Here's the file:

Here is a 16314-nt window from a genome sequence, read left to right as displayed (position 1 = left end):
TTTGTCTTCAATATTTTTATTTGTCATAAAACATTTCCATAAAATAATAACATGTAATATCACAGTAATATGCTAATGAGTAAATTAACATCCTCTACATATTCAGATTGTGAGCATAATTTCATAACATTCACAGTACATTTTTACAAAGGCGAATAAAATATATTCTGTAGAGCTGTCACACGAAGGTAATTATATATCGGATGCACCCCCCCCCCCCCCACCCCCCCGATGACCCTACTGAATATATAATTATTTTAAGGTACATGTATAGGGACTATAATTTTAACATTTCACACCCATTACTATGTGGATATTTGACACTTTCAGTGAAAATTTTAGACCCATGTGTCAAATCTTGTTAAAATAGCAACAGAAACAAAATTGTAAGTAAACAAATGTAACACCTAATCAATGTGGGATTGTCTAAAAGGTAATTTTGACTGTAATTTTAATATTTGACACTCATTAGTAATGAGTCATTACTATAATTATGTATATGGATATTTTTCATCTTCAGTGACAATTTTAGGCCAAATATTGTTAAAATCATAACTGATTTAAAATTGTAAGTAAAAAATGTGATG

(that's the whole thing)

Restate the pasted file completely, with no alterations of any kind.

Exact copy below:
Here is a 16314-nt window from a genome sequence, read left to right as displayed (position 1 = left end):
TTTGTCTTCAATATTTTTATTTGTCATAAAACATTTCCATAAAATAATAACATGTAATATCACAGTAATATGCTAATGAGTAAATTAACATCCTCTACATATTCAGATTGTGAGCATAATTTCATAACATTCACAGTACATTTTTACAAAGGCGAATAAAATATATTCTGTAGAGCTGTCACACGAAGGTAATTATATATCGGATGCACCCCCCCCCCCCCCACCCCCCCGATGACCCTACTGAATATATAATTATTTTAAGGTACATGTATAGGGACTATAATTTTAACATTTCACACCCATTACTATGTGGATATTTGACACTTTCAGTGAAAATTTTAGACCCATGTGTCAAATCTTGTTAAAATAGCAACAGAAACAAAATTGTAAGTAAACAAATGTAACACCTAATCAATGTGGGATTGTCTAAAAGGTAATTTTGACTGTAATTTTAATATTTGACACTCATTAGTAATGAGTCATTACTATAATTATGTATATGGATATTTTTCATCTTCAGTGACAATTTTAGGCCAAATATTGTTAAAATCATAACTGATTTAAAATTGTAAGTAAAAAATGTGATG